Tips for Becoming a Fiction Writer
Today’s “I Want to Be” Series features Cathy Lamb, a fiction writer and mom to three teenagers. Cathy loves to run in the forest near her home, walk, read, and write. She also has a slight addiction to going to plays and the symphony. She has finally learned to ski without falling all the time. Find out how to connect with Cathy at the end of this article.
How long have you had your business?
I’ve been a full time, only slightly crazed, fiction writer since 2004, although I was writing articles on homes, home décor, people, and events for The Oregonian for years before that. The slightly crazed part really kicks in about six weeks before a deadline when I dive head first into my book and have to restrain myself from believing that I am one of the characters. When my characters talk back to me in my head, and I respond, that’s when I know I need a long cookie and coffee break.
What led you to pursue it?
I was sixteen when I knew I had to become a writer or move to the planet Venus and hide under a rock. It was just in me. Everything I did from that point on was geared towards my becoming a writer. I love to write, love storytelling. I did a whole heck of a lot of daydreaming when I was young – still do – and I’m sure that’s what started it all.
How do you market your business?
The best marketing for a writer is word of mouth. Ladies talk. They love to talk books. They share with each other what they’re reading and if they like it. I go to a lot of book groups – most through skype – and that’s fun, too. If your book group wants an author visit, email me! I also blog on my website, CathyLamb.org, and I’m on Facebook. My publishing house, Kensington Publishing in NYC, does a whole bunch of advertising for me, too.
What is your favorite part of the business?
My favorite part is thinking up new story lines. Every time I start a new book, I buy a new journal (s). I write, sketch, and cut out pictures from magazines for inspiration. (See my latest journal here.) I love how the characters change and become more complicated as I’m writing my books, how they become someone I didn’t plan on them becoming, how their pasts become clear to me, and how the plots get deeper and more layered.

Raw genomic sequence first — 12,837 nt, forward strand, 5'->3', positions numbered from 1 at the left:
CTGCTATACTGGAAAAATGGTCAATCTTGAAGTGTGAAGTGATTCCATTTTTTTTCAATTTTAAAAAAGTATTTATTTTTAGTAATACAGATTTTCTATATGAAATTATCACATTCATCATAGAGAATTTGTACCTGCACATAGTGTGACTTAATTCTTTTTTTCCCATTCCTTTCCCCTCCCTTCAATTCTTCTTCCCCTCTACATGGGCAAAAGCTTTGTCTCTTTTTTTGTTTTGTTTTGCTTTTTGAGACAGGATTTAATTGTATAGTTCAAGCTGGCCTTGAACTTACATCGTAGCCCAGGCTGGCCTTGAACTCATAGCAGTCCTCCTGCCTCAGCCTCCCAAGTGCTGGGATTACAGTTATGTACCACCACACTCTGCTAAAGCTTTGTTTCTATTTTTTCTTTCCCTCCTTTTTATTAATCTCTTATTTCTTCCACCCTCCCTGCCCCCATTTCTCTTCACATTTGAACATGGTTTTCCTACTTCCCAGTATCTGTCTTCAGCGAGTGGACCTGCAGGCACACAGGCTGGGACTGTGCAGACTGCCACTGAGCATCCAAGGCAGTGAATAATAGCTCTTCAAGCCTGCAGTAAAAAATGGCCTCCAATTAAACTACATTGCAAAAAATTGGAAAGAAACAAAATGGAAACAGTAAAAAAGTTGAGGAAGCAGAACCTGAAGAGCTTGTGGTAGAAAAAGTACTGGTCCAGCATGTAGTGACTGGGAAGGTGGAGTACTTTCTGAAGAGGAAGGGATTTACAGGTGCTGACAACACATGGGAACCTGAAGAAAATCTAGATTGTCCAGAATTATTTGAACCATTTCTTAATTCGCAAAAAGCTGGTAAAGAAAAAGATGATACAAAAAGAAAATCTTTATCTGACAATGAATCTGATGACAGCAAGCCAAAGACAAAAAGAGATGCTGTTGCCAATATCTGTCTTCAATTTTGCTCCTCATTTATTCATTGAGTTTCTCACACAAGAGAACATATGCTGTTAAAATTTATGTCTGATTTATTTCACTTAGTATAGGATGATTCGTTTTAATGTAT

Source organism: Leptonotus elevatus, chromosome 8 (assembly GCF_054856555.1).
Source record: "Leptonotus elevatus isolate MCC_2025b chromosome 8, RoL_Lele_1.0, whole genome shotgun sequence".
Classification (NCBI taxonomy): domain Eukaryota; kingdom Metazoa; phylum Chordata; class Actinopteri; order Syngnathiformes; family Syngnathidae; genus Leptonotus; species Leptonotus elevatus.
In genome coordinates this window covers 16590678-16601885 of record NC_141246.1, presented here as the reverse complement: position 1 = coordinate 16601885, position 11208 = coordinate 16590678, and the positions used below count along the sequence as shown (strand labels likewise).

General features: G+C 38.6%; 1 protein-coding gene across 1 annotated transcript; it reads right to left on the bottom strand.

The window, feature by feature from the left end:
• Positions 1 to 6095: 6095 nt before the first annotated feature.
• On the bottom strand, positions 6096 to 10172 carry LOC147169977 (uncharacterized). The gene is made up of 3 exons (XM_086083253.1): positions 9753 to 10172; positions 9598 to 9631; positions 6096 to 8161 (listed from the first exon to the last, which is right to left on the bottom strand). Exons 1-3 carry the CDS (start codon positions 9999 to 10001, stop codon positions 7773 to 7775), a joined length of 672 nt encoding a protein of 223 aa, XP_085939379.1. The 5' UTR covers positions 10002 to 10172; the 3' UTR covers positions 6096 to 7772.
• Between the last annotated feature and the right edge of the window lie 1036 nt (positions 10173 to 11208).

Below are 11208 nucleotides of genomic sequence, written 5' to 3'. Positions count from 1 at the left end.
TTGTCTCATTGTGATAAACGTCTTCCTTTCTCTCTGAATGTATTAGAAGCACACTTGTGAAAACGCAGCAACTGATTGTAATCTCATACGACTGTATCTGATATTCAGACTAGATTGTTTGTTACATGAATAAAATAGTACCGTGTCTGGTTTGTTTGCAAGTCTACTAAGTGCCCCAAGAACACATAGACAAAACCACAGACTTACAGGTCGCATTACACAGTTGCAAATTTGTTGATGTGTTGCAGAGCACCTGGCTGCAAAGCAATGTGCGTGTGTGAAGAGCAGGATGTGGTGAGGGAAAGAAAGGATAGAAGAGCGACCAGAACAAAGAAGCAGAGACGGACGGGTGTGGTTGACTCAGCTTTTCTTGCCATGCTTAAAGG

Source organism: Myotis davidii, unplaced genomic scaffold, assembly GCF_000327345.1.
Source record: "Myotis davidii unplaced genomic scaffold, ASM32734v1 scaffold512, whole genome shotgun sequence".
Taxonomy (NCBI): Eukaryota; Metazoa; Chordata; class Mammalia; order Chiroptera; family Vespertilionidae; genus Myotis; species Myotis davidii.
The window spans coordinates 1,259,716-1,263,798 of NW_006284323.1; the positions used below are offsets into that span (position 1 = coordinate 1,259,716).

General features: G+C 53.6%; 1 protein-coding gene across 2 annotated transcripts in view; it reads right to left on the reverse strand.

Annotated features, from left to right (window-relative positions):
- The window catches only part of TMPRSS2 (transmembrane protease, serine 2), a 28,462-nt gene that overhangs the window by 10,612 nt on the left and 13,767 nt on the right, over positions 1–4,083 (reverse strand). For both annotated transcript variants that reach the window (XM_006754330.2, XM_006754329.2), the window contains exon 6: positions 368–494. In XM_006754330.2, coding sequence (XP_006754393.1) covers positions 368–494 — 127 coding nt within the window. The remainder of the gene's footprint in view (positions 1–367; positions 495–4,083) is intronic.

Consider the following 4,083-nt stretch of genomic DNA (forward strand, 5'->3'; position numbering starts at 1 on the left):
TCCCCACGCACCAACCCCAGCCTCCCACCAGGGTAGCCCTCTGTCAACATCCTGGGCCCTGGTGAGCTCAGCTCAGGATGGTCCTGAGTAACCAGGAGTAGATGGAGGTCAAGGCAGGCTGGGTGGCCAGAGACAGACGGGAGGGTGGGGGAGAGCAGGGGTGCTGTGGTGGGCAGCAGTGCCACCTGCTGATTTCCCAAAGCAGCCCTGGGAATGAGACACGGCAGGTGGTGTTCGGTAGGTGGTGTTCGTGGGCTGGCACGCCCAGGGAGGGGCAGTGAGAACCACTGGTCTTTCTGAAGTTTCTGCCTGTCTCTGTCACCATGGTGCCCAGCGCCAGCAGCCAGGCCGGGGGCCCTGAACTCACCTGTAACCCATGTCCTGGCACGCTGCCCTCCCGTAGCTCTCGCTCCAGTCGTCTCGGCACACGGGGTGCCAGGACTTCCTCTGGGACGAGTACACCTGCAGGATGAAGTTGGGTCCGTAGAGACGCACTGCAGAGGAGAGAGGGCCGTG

My novels take about eight – ish months to write, and my short stories take about four – ish months. When I’m writing my first draft, I write 2,000 words, a day, 10,000 a week, or I don’t let myself go to bed on Saturday night. I have had some very late Saturday nights. I edit each book eight times before it goes to my editor. Here’s a blog I wrote on writing 2000 words a day.
What one question do you get most from people about your business?
People always want to know where I get my ideas. I get them everywhere. One of my books, The First Day of The Rest of My Life, was completely sparked from an 80 year old violin I bought my daughter with a few scratches and dents on it. Another book, Julia’s Chocolates, came from a vision I had of a woman throwing her wedding dress into a dead tree on a deserted road. In The Last Time I Was Me, Jeanne Stewart takes revenge on her cheating boyfriend using peanut oil, a condom, and an exact-o knife. I got that idea from … well, maybe I shouldn’t say. Here’s yet another blog I wrote on that very subject…
What advice do you have for others who want to get into a similar opportunity?
If you want to become a writer, read. Read, read, read. Study what you read. Ask yourself what you liked about the plot, characters, pacing, etc., and what you didn’t like. Write every day. Set a word count goal that you achieve every day, come hell or high water. Go to writing conferences and classes for inspiration. Read. Write. Study. Repeat.
What websites or books do you recommend for tips?
Read “Bird by Bird” by Anne Lamott and “Writing out the Storm,” by Jessica Morrell. Also read, “On Writing,” by Stephen King and Natalie Goldberg’s books on writing. All of these books are great for inspiration, instruction, and advice.
I also write articles for aspiring writers on my blog.
To learn more about Cathy, stop by her website, CathyLamb.org. You can also find her on Facebook.
*Photo by Horia Varlan via Flickr. Aff links used.
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